In the previous episode, we had witnessed an extended discussion on the last two important aspects of “Dharma”, which Sage Sukhaachaarya had emphasized upon, to commence the discussion – “Shamaha” and “Damaha”. These two aspects directly pertain to controlling our external and internal senses. Of course, the external senses can be controlled to a certain extent, owing to certain ways and means that we follow for ourselves voluntarily. But the problem comes with how we control our internal sense, which is nothing but our mind. This is where Bhagawan Krishna Himself says in the Bhagawad Gita that our mind can both be a friend as well as an enemy to us. That is, if we’re able to practice total detachment from worldly objects and pleasures, our mind can be the best friend and it would aid us in our spiritual progress. On the other hand, if we’re going to have all sorts of attachment towards worldly pleasures and objects, we’re going to deviate from the path laid by Bhagawan, and thus are getting carried away with the whims and fancies of the “Maya” (Illusion). In this case, our mind is going to be our biggest enemy. This is why Sage Sukhaachaarya also lays lot of emphasis on our internal control of our senses.
So thus, we’ve witnessed eight important aspects of “Dharma” that Sage Sukhaachaarya is talking about here, namely, “Satyam”, “Dayaa”, “Tapaha”, “Shoucham”, “Tithiksha”, “Eksha”, Shamaha” and “Damaha”. Now moving on with the ninth aspect of “Dharma”, which is being spoken about here, Sage Sukhaachaarya is now emphasizing on “Ahimsa”. This is an important aspect of “Dharma” which all of us need to look into here – When we talk about “Ahimsa”, we would immediately remember our great freedom fighter, Mahatma Gandhiji. He is one person who can be considered as an epitome of this quality called “Ahimsa” or “Non-violence”. Thus, “Ahimsa” simply means that we shouldn’t hurt anybody or any living being in this world. Although it seems vague at this point, we need a little bit of a microscopic look here. When we talk about “hurting”, it doesn’t stop with physically hurting someone or any living being. It extends to the point of hurting people verbally, by thought and by any other sort of action too. In the normal present day, we might even restrain ourselves from physically beating up or hurting someone with a stick or whatever. Atleast, as ardent followers of our “Sanaathana Dharma”, we would score 100% in this point. There are of course few religions that primarily focuses on physical hurting, and we can thank Bhagawan that we’re fortunate enough to not have taken birth amidst such barbaric people. Thus, as proud Hindus, we can be rest assured that we do not physically hurt others much. But what about hurting or abusing others verbally and mentally? This is where we should focus on at the moment and we should realize that abusing others verbally and mentally is even more powerful than physical hurting.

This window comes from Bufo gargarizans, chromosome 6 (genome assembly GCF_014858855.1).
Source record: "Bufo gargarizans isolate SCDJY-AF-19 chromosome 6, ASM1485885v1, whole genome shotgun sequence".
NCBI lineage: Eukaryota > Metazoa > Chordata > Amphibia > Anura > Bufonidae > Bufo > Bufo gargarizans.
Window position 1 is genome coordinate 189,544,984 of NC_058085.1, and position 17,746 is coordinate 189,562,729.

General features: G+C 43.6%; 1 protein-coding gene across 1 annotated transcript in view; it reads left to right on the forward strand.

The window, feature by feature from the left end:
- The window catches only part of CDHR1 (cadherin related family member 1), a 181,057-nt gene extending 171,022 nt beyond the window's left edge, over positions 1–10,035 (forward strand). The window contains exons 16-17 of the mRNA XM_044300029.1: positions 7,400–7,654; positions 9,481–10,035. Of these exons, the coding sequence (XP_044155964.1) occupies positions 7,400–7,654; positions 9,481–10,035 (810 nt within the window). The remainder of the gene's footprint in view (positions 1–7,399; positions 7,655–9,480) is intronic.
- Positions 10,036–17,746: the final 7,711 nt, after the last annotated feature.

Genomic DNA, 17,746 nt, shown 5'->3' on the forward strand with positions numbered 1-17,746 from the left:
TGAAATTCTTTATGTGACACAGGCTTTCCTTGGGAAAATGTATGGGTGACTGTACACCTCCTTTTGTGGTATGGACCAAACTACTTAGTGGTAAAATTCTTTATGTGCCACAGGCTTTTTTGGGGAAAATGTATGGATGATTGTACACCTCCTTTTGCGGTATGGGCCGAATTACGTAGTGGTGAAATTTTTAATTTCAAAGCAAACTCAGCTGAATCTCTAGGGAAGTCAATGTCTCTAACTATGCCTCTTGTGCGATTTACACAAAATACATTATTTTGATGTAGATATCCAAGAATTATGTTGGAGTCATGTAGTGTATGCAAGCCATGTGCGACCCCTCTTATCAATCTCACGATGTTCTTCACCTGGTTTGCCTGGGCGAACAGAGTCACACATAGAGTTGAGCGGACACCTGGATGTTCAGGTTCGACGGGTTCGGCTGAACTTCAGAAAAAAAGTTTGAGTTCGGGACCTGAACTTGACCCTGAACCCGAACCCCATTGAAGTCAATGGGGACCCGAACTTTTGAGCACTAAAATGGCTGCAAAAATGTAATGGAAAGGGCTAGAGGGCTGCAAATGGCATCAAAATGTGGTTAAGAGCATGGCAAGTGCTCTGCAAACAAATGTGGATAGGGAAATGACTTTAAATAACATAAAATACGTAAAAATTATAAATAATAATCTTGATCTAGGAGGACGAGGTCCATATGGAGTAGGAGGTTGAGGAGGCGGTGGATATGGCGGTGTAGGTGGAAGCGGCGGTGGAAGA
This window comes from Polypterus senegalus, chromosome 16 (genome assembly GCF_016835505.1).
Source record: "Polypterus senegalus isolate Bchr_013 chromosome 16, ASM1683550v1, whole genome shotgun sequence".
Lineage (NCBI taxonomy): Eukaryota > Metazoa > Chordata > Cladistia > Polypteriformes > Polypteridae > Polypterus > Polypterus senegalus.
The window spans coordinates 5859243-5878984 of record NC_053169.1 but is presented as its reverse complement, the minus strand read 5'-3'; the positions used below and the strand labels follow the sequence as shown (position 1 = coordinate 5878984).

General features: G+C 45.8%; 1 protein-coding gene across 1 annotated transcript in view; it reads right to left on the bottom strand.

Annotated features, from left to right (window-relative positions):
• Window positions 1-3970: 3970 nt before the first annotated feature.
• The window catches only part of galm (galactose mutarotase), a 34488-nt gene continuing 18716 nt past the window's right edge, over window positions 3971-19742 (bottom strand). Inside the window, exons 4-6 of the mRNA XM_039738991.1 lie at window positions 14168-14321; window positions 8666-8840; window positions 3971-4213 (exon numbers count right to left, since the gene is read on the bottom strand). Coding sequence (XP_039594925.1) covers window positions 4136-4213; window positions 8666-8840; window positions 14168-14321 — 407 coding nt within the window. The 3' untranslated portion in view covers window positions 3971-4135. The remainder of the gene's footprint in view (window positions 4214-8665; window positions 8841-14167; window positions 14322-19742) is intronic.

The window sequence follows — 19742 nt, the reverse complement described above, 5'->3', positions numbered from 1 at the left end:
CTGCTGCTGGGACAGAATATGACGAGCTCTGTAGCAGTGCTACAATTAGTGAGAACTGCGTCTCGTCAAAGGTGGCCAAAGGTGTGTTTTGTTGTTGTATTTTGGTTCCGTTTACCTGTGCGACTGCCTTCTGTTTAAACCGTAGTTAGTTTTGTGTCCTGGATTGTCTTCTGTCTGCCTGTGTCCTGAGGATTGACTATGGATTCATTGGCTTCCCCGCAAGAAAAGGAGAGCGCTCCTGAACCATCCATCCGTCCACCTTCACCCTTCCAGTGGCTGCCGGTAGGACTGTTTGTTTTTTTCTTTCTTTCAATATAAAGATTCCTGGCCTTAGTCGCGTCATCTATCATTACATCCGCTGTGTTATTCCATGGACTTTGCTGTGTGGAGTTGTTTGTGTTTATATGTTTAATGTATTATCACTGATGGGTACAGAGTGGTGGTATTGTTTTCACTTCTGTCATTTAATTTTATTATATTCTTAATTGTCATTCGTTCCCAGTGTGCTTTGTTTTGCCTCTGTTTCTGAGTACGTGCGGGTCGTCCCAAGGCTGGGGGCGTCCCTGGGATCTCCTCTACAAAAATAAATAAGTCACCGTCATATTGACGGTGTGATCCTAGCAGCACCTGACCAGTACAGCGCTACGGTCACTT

Let us witness a small example here – For instance, we’re going for a marriage function of our close relative and we work tirelessly for the 2 or 3 days of the function. At the fag end of the function, due to some reason, we might get provoked by somebody who’s talking ill about us! Now what would we do? Our ego would take over at this stage, and we would ask back immediately thus, “Oh! How can you scold me like this, just for a small mistake of mine? I’ve worked tirelessly and now you don’t respect me for whatever I’ve contributed!” Immediately the ego of the other person would rise up, and he / she would shout back at us thus, “Oh! Who asked you to come here and do all the work? If we would have known your short-sightedness and cheap behavior before, we wouldn’t have encouraged you to do all this!” Thus, this argument would blast into a fully blown fight and at the end of the day, whatever good work that we might have done for the past 2-3 days, would be totally washed away within just few minutes!
From this instance, what do we understand? Verbal abuse and / or mental abuse is much more powerful than physical abuse! Thus, the point here is that, if we have to score 100% on “Ahimsa”, we should make sure that we’re refraining ourselves both from physical and verbal abuse. In fact, this is where we lose out even in our family life too. If we’re going to look only at the negatives of people and are going to pick up fights for small issues within the family, there is never going to be an end for all of this! We should have the basic understanding in life that not all human beings are perfect in nature. Having said thus, we should also understand that even we might not be perfect in all what we do. We should ask ourselves thus, “Given that we’re an expert in pointing out at others’ faults every time in a public forum, how much time is it going to take for the same people to point out our faults in the same public forum?” If we ask this question seriously within ourselves, we would start realizing the folly that we’re committing.
Of course, I’m not saying that we shouldn’t point out others’ mistakes at all. We should do it, but in a way that it would serve as an opportunity for them to correct themselves. All what I’m trying to say here is that, we should not point out the mistakes of a person in such a way that it would be insulting or abusing him or her in any way. So for today, let us realize the significance of this important aspect of “Dharma”, which is nothing but “Ahimsa”. The next important aspect of “Dharma” which Sage Sukhaachaarya is going to explain, is about “Brahmacharya”. An important discussion awaits us, with respect to this “Brahmacharya”, in the next episode! Stay tuned! 😊